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Commodore founder Jack Tramiel dies at 83

updated 04:50 pm EDT, Mon April 9, 2012

Commodore 64 firm's founder dies after illness

The computing industry has lost one of its larger figures following the death of Commodore founder Jack Tramiel on Sunday. He died at 83 of unmentioned causes. He leaves behind his wife Helen and three sons.

Born in 1928, he survived concentration camps in World War II-era Germany and learned to repair typewriters, which he started after he emigrated to the US in 1947.

Most of his credit goes towards founding Commodore in 1954. Although it started out importing typewriters, it quickly adapted to the digital world and started focusing on calculators followed by computers. The company got its start with the PET in 1977 and built a tangible user base with the VIC-20 in 1981, but it reached its zenith in the public eye with the Commodore 64 just a year later.

Although the company never succeeded in developing a truly popular sequel to the C64, the PC was successful enough to become one of the most popular home computers ever. The C64 didn't leave the market until Commodore's original form was liquidated in 1994.

Tramiel left in 1984 to reorganize a post-console crash Atari and found Atari Corporation. Some of Commodore's staff ended up joining him, and a three-year legal war followed that was also matched by a cultural split between Atari's new focus on computers and Commodore follow-ups like the Amiga. The rise of the Windows PC and the more small but resilient Mac ended up minimizing Atari, although Tramiel successfully sold off the company in 1996.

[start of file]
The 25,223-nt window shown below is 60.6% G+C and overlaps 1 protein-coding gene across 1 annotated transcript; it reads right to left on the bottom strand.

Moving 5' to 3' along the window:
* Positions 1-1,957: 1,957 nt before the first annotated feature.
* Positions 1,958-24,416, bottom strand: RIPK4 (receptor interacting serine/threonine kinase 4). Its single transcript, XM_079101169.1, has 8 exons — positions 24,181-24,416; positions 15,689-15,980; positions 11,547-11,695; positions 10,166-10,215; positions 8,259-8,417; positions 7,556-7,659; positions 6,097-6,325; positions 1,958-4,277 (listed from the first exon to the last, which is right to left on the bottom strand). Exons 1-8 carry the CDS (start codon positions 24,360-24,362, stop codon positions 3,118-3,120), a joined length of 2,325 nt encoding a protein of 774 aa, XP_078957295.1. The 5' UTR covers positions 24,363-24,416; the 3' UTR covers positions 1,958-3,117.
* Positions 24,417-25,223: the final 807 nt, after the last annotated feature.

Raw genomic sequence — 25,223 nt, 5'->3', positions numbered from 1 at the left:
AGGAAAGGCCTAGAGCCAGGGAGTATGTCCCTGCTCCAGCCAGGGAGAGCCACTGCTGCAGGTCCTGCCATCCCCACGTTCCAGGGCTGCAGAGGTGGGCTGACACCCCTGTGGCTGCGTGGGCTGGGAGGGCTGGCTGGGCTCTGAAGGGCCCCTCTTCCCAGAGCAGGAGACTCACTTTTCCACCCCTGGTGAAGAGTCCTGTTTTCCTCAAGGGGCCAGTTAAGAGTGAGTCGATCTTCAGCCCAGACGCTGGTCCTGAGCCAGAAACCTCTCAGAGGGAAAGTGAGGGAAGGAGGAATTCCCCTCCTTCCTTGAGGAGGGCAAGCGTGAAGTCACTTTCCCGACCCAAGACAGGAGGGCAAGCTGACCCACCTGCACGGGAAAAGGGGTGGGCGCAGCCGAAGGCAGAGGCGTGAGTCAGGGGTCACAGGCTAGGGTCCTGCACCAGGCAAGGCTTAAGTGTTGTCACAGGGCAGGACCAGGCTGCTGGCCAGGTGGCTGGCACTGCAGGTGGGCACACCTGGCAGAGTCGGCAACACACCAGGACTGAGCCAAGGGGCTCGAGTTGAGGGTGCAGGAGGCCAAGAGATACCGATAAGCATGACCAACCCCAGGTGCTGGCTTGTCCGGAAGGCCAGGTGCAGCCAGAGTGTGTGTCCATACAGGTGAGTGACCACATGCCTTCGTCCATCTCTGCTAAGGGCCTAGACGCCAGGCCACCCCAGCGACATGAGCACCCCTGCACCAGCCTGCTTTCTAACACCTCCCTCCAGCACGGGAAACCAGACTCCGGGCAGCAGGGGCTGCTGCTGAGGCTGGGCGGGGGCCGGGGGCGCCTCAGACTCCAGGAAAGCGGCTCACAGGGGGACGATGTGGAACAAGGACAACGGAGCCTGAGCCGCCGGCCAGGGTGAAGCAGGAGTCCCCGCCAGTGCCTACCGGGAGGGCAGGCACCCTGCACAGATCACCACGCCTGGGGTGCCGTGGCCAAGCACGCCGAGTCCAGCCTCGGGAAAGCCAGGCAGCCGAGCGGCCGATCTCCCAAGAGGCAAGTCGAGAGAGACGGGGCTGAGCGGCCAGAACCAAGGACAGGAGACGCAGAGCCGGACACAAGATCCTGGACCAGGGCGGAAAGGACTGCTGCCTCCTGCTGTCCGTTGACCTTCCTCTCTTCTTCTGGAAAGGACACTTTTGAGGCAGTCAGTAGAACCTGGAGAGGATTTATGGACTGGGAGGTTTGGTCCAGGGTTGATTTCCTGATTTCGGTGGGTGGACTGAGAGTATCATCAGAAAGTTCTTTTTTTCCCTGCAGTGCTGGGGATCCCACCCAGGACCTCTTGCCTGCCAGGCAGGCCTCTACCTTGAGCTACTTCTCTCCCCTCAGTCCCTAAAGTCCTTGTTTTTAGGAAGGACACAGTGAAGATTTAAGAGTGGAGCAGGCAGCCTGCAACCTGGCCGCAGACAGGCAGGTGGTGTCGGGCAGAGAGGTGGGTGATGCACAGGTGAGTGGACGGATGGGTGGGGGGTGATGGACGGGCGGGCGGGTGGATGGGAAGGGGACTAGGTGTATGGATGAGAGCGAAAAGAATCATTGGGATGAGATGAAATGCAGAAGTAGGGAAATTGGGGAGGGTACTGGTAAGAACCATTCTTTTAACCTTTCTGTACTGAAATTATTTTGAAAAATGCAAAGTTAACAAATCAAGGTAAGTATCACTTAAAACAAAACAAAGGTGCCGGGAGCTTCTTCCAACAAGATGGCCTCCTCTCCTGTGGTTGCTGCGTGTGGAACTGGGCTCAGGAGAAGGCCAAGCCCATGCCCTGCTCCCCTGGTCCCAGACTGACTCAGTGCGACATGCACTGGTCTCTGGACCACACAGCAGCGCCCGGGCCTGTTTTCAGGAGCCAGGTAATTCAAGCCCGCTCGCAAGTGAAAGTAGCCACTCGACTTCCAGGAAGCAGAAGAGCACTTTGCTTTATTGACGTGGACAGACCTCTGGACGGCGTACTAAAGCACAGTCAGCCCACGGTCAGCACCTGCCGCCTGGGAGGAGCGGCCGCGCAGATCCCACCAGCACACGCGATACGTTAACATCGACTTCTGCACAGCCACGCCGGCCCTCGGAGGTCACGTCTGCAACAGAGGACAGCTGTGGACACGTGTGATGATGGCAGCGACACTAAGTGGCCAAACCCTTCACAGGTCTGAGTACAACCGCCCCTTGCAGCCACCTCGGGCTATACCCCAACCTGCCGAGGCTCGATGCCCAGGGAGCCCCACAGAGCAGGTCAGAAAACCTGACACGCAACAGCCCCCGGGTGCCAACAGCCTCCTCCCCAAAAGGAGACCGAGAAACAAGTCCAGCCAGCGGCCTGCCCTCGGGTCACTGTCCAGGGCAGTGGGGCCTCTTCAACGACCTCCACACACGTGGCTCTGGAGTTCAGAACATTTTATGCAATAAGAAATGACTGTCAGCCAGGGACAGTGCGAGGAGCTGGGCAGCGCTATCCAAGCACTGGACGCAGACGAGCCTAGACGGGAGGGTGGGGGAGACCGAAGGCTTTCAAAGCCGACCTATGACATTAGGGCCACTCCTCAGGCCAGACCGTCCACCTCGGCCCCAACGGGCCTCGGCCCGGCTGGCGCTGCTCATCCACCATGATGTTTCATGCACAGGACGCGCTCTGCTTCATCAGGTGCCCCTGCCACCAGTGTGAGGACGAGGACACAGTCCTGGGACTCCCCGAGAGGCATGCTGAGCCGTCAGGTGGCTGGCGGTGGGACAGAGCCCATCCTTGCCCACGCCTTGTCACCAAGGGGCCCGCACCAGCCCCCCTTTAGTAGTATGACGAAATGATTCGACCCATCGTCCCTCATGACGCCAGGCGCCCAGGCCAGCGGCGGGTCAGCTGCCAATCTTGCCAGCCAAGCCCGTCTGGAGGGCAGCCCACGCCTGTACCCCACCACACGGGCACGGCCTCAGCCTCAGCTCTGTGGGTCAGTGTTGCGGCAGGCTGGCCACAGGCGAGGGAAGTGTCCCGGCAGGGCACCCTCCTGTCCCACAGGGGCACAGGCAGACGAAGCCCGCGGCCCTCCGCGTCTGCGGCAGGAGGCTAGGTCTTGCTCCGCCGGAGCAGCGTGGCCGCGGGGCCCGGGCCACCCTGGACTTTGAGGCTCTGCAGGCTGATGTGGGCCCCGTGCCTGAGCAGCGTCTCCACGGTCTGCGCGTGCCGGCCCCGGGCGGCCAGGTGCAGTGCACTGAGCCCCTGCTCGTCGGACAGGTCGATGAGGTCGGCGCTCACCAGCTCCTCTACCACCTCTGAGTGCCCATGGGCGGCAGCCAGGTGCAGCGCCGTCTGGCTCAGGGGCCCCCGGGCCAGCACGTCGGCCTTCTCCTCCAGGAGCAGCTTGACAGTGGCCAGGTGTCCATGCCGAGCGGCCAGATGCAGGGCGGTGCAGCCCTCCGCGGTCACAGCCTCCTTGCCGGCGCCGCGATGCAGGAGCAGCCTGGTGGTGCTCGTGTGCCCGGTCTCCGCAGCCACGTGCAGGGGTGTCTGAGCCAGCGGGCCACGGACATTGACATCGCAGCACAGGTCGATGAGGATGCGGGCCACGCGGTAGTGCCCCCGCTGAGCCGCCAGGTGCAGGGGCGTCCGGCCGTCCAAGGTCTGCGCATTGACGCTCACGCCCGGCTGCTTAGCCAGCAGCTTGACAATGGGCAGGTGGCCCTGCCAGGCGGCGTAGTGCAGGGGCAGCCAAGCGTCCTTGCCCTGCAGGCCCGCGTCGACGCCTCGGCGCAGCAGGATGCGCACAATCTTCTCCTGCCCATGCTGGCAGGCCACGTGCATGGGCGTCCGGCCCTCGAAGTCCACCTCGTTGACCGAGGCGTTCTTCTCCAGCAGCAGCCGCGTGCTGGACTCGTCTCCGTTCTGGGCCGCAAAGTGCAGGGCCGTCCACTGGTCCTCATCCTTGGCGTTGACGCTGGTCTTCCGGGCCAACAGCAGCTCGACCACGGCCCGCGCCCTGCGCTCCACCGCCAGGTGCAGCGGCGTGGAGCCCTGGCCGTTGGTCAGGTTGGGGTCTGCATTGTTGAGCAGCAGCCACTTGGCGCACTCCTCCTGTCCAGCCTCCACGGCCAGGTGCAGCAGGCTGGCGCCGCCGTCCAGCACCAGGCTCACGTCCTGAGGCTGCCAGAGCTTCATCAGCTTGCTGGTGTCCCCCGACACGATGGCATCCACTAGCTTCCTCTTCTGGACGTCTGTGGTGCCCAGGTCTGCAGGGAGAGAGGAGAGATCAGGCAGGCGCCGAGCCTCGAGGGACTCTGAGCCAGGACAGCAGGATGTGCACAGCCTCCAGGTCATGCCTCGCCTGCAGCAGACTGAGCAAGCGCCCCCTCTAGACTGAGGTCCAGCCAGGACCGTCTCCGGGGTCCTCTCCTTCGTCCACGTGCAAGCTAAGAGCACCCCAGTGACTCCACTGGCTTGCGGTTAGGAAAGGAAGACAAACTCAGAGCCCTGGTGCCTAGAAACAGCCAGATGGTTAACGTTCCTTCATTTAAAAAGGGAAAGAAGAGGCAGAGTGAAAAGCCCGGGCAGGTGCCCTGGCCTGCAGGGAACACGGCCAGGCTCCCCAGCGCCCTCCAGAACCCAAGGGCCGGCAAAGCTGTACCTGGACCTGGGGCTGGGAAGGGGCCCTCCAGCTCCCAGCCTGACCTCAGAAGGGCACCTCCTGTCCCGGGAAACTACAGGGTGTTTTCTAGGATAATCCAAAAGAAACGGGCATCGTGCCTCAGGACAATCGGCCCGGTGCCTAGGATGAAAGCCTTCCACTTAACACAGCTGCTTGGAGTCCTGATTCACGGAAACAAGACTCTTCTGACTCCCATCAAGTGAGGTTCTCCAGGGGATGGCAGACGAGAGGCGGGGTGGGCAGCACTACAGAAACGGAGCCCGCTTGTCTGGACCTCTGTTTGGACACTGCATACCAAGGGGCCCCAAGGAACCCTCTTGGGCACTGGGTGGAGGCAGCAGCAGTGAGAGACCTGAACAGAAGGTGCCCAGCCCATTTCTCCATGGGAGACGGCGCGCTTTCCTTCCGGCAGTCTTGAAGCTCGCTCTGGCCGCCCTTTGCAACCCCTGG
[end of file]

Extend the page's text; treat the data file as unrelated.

Many credit Tramiel for helping to democratize computers by putting them at low prices relative to the features, such as the $300 VIC-20 or $595 Commodore 64. The choice helped drive price competition in the 1980s and a diversity that only faded out in the mid-1990s. [via Wall Street Journal, image via Alex Handy]

by MacNN Staff



  1. testudo

    Joined: Dec 1969



    I remember my family bought a Commodore 4/Plus for our grandfather (80+ at the time) and he loved the thing. Was programming stuff up in Basic and everything.

    Then again, there's the AmigaOS, which some people won't let go (give it up folks!).

  1. jdonahoe

    Joined: Dec 1969


    I loved my Atari 520 and Spectre

    I loved my Atari 520 and Spectre cartridge. You needed the 2 roms from a mac plus and you had a mostly full functioning Mac for a fraction of the price. That was back when a Mac Plus was over $2500.

  1. tfmeehan

    Joined: Dec 1969


    Of course...

    There was also the fun of Commodore 64 defects. Some reports had the company taking in large amounts of defective computers, repackaging and sending out to some other part of the country. A floating operation designed to give them time to fix the problems. Don't know if it's true but I DO know I went through 5 of them before I got one that worked. Also, the 5mb hard drive was $30.00 more than the computer itself.